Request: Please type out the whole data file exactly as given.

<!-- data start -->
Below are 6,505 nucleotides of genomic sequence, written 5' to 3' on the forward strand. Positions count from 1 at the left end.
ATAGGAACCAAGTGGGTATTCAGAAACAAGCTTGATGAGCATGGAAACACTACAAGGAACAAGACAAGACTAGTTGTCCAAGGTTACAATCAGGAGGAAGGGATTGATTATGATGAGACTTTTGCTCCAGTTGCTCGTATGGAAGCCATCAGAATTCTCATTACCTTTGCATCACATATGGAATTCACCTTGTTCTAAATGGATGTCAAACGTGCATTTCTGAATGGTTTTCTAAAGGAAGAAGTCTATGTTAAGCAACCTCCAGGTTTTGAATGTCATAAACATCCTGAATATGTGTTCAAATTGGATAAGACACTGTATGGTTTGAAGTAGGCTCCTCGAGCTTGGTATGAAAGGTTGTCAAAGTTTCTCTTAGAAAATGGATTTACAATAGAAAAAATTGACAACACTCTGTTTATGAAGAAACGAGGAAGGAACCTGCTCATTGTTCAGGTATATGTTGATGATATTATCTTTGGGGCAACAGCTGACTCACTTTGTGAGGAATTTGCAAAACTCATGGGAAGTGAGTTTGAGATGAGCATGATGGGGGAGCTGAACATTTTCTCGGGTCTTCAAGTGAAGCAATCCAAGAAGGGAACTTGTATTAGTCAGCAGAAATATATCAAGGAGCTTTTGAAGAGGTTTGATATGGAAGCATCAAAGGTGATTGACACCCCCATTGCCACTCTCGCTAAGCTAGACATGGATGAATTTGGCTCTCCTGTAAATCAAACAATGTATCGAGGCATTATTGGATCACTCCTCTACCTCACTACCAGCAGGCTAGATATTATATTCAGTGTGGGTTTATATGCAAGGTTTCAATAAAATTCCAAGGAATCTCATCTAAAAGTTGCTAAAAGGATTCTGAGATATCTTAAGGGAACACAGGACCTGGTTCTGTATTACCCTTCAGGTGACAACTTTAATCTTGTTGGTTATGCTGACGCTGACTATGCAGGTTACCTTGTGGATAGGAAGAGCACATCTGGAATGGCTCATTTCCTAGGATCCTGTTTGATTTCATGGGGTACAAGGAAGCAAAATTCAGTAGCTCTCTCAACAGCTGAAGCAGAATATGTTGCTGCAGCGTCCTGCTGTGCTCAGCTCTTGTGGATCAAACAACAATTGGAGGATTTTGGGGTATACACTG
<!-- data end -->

Below are 6,505 nucleotides of genomic sequence, written 5' to 3' on the forward strand. Positions count from 1 at the left end.
ATAGGAACCAAGTGGGTATTCAGAAACAAGCTTGATGAGCATGGAAACACTACAAGGAACAAGACAAGACTAGTTGTCCAAGGTTACAATCAGGAGGAAGGGATTGATTATGATGAGACTTTTGCTCCAGTTGCTCGTATGGAAGCCATCAGAATTCTCATTACCTTTGCATCACATATGGAATTCACCTTGTTCTAAATGGATGTCAAACGTGCATTTCTGAATGGTTTTCTAAAGGAAGAAGTCTATGTTAAGCAACCTCCAGGTTTTGAATGTCATAAACATCCTGAATATGTGTTCAAATTGGATAAGACACTGTATGGTTTGAAGTAGGCTCCTCGAGCTTGGTATGAAAGGTTGTCAAAGTTTCTCTTAGAAAATGGATTTACAATAGAAAAAATTGACAACACTCTGTTTATGAAGAAACGAGGAAGGAACCTGCTCATTGTTCAGGTATATGTTGATGATATTATCTTTGGGGCAACAGCTGACTCACTTTGTGAGGAATTTGCAAAACTCATGGGAAGTGAGTTTGAGATGAGCATGATGGGGGAGCTGAACATTTTCTCGGGTCTTCAAGTGAAGCAATCCAAGAAGGGAACTTGTATTAGTCAGCAGAAATATATCAAGGAGCTTTTGAAGAGGTTTGATATGGAAGCATCAAAGGTGATTGACACCCCCATTGCCACTCTCGCTAAGCTAGACATGGATGAATTTGGCTCTCCTGTAAATCAAACAATGTATCGAGGCATTATTGGATCACTCCTCTACCTCACTACCAGCAGGCTAGATATTATATTCAGTGTGGGTTTATATGCAAGGTTTCAATAAAATTCCAAGGAATCTCATCTAAAAGTTGCTAAAAGGATTCTGAGATATCTTAAGGGAACACAGGACCTGGTTCTGTATTACCCTTCAGGTGACAACTTTAATCTTGTTGGTTATGCTGACGCTGACTATGCAGGTTACCTTGTGGATAGGAAGAGCACATCTGGAATGGCTCATTTCCTAGGATCCTGTTTGATTTCATGGGGTACAAGGAAGCAAAATTCAGTAGCTCTCTCAACAGCTGAAGCAGAATATGTTGCTGCAGCGTCCTGCTGTGCTCAGCTCTTGTGGATCAAACAACAATTGGAGGATTTTGGGGTATACACTG